Let it be known I’m a tinkerer – a family history of it, so that means I like to build and create. My latest project is a rope machine. I’ve been able to craft rope using a single power drill with success, but wanted to try something a little faster with possibly better and more consistent results.
There are several different ways to build one – I went with a chain drive system powering three sprockets. Overall cost with shipping was under $50. I built the case from scrap plywood and pine boards I had laying around which I’ve reclaimed. The case is a bit different than others I’ve seen. I wanted the tension on the chain to be adjustable for when it stretched. The upper portion of the case can slide up and down thus moving the top sprocket and tensioning the chain. There are most certainly different ways of doing this – but this is what I came up with.
|Chain, sprockets and bearings from surpluscenter.com
The case is of 3/4″ birch plywood – certainly strong enough for the task and overbuilt – you could go lighter I’m sure. The front is secured to two side pieces. The top portion has full length “rails” which slide in a channel in the lower portion of the case. The back panel screws into the lower portion and clamps the rails firmly in place thus setting the height of the upper portion and the chain tension.
|Case and chain without tension.
I used #25 chain and sprockets from surpluscenter.com, along with some of their 5/16″ bearings. The only other parts I needed were purchased from The Home Depot; namely some 5/16″ washers which are oiled and used as thrust washers, then three 5/16″ laundry line hooks which are the perfect size for this project.
|Case and chain tensioned and ready to go.
Shown below are the first pieces of rope to come off the machine. I had the hardest time with the ones made from straight up twine – I was over twisting them and causing them to break. It’s a learning process and for certain different than the power drill method. It has good potential for long pieces done quickly too – I’m excited.
|First test pieces – it can spin very tightly compared to the drill method.
Parts list from surpluscenter.com:
#25 chain: https://www.surpluscenter.com/item.asp?item=1-1163-25&catname=powerTrans
#25 11-tooth sprockets with set screws: https://www.surpluscenter.com/item.asp?item=1-2742-11-B&catname=powerTrans
5/16″ bearings: https://www.surpluscenter.com/item.asp?item=1-3094&catname=powerTrans
Since the premiere play space in San Antonio has closed, there hasn’t been a good rope location for me of late. I have a good roper friend in Austin who sometimes gets together with some of her friends and has a small party. They’ve been kind enough to invite me along and I’d bring my tripod and we have a good time hanging about – happy bunnies, happy riggers.
My latest roping adventure took me to The Element, north of Austin. It’s a private house and play party and they’re very rope positive – including some great trees in the backyard for natural suspension points. Au naturel too if you’d like – who am I to judge? 🙂 Met many new faces and some old again – a great evening of conversation, rope, toy comparisons, and a few laughs along the way. Recommended.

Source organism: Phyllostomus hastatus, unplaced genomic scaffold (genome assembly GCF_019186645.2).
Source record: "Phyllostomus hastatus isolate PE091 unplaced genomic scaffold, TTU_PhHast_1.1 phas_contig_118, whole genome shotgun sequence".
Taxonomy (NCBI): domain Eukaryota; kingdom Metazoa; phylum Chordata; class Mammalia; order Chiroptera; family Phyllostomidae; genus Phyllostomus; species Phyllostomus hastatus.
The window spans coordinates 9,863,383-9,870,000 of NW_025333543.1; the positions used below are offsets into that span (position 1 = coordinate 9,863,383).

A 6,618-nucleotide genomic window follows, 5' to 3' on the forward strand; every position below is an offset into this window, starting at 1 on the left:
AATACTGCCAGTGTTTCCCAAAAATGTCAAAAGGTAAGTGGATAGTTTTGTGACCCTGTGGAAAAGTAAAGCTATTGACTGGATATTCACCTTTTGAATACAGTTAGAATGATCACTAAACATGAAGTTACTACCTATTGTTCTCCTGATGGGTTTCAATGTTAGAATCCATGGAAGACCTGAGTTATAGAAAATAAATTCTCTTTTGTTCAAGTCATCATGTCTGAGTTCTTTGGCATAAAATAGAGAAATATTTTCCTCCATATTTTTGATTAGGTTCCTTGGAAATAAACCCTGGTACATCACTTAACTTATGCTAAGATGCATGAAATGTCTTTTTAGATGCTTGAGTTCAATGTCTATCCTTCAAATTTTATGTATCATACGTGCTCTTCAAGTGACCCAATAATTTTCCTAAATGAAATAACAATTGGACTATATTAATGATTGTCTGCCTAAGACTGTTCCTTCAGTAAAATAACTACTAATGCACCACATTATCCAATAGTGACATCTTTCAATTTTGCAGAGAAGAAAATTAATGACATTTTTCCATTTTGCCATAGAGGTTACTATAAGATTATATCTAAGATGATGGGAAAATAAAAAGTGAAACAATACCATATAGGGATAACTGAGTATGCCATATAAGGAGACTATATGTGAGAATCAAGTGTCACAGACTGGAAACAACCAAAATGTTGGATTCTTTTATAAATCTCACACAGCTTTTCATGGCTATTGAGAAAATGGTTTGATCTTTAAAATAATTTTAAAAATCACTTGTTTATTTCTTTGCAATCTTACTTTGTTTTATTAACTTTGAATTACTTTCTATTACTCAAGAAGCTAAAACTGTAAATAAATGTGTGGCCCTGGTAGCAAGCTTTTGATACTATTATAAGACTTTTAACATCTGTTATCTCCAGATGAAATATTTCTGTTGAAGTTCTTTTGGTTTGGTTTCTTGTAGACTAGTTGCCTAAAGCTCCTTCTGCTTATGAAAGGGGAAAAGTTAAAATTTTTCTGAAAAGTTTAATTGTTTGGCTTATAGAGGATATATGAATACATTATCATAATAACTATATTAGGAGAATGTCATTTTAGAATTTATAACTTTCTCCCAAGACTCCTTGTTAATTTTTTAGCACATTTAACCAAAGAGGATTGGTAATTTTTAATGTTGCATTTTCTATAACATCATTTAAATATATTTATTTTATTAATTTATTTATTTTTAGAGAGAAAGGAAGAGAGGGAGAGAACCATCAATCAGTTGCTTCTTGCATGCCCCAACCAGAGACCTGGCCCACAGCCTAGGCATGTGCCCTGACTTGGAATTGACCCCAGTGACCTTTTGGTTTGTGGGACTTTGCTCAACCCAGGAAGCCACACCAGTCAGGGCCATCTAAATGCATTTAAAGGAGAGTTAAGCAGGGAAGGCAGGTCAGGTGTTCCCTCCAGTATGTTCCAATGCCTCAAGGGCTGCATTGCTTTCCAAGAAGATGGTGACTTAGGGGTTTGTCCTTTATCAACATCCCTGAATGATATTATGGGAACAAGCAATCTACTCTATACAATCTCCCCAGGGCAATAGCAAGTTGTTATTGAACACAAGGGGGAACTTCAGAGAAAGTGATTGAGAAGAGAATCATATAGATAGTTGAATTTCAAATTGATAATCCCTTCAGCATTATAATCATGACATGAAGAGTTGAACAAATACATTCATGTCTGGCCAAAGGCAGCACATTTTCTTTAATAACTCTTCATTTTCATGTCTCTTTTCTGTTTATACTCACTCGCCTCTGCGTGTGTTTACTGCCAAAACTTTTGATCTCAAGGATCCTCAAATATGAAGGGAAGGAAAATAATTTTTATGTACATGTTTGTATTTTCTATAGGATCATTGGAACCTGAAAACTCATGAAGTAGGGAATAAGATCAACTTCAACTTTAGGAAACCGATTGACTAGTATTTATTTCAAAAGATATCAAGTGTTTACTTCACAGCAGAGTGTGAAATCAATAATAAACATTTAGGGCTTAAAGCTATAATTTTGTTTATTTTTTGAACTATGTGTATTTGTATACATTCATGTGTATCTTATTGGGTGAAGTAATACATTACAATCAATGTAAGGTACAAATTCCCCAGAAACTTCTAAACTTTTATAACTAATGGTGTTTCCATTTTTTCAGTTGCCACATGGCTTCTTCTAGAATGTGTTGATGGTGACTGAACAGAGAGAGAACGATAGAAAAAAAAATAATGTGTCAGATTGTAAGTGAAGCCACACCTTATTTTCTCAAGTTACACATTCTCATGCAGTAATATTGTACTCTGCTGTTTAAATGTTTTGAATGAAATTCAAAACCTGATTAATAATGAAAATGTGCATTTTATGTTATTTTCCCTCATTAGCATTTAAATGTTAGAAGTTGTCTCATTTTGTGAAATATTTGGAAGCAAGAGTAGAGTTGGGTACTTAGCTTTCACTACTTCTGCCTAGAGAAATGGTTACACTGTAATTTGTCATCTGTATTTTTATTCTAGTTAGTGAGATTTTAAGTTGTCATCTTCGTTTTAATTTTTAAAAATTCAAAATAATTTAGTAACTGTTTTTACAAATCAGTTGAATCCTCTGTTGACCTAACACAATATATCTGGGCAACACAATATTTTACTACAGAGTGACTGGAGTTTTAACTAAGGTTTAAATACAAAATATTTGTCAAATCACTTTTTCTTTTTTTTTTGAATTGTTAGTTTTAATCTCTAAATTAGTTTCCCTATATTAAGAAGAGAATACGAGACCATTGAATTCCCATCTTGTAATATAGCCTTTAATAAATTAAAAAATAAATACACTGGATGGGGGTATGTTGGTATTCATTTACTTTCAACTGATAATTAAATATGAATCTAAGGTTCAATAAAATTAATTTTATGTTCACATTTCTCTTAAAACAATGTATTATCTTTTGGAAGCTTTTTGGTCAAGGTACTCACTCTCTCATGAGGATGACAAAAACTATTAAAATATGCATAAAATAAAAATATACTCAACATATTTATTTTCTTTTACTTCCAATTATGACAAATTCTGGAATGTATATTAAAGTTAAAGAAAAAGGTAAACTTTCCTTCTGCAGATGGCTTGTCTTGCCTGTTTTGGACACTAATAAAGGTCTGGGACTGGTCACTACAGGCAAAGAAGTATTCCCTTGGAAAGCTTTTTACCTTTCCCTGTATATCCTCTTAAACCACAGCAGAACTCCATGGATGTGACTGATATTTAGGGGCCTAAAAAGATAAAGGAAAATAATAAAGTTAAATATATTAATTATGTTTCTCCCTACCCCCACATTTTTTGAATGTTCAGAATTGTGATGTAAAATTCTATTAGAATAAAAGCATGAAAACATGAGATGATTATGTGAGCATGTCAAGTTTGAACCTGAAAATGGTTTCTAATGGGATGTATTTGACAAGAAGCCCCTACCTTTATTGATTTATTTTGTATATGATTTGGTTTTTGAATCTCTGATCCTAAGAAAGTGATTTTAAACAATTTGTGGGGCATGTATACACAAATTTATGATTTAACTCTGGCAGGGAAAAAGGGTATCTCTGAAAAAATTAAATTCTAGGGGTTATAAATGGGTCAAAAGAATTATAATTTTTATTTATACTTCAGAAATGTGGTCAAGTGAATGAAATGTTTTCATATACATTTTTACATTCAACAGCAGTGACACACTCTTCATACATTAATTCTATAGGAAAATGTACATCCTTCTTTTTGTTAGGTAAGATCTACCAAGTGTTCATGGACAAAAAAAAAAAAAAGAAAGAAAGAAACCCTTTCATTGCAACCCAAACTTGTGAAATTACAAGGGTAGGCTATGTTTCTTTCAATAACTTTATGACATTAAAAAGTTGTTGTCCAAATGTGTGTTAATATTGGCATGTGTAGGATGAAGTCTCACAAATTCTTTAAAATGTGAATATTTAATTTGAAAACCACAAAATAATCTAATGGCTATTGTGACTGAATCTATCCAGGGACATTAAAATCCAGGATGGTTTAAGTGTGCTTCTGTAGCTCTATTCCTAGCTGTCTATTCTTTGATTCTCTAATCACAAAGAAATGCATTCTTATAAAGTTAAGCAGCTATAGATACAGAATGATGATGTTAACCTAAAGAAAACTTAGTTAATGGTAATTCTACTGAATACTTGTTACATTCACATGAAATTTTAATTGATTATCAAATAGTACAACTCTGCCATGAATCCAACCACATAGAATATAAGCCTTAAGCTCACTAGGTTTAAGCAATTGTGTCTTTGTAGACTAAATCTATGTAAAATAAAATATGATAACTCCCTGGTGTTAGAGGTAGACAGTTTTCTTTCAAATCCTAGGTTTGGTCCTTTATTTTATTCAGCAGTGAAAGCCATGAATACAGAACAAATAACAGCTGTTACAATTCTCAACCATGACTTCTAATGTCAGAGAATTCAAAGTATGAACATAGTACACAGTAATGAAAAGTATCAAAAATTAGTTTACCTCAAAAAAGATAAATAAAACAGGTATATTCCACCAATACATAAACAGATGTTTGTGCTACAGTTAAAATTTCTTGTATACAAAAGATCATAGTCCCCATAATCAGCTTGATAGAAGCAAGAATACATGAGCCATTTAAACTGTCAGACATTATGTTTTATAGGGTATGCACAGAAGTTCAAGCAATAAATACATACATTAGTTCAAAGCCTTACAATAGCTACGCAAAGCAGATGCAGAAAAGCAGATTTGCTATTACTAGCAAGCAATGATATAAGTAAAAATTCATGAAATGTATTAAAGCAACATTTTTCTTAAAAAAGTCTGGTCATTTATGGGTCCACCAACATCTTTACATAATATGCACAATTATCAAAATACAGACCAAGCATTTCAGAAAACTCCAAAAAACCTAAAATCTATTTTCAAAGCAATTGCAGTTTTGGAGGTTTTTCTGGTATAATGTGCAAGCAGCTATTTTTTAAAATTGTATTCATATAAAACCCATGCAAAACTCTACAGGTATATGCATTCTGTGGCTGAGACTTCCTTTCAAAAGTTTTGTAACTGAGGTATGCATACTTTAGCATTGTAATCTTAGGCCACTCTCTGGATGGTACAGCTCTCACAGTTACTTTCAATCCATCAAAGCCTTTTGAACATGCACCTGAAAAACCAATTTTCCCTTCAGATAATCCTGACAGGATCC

Below is a tie I did there with Sophie – she has some rope experience, but had never been suspended. Not only did she want to be suspended, she wanted to be inverted; go big or go home I say. If you think you’re ready to try, lets give it a go. The tie was a basic TK, with the drum harness as the sole suspension point. The ankle wrap is just to help support her legs while she’s upside down. Aural support and photo by JakeKinbaku.
Well we all know how that phrase starts and there are several endings to it – I got to see one of them one night. Preface for those who don’t know me: I’m a new rigger as of a few short months ago. (Long time fan, first time roper) I LOVE roping and everything about it, and I knew it was considered Edge Play and after last night I know it. I witnessed and aided in a partial fainting, which for me is a big thing, a wake up call for certain.
(I’m not using names because I think it’s irrelevant to this piece and their privacy concerns.)
The rigger and model were both well known to me and I’d worked with them each previously. The rigger is quite experienced and unofficially my mentor, though maybe doesn’t know it. The model is very comfortable around rope and capable of handling strenuous ties. The tie last night started out with a full TK/box tie which I’ve seen her in, and have applied to her myself. Then halfway though the application of a gunslinger harness she indicated to her Top that she was feeling some tightness. I saw some adjustments being made then was distracted for about 10 seconds as someone started to move some equipment for another scene. When I looked up they were both over by the table trying to get rope off of her. I got up to help and the Rigger said “Cut if off” – I instinctively reached for my back pocket for my safety shears only to realize they were in my bag (I wasn’t the one playing after all.) So I grabbed my rigging knife from my front pocket and within 10 or 15 seconds between the Rigger with sheers and my knife we had her out. Fortunately she didn’t completely faint and kept talking through it.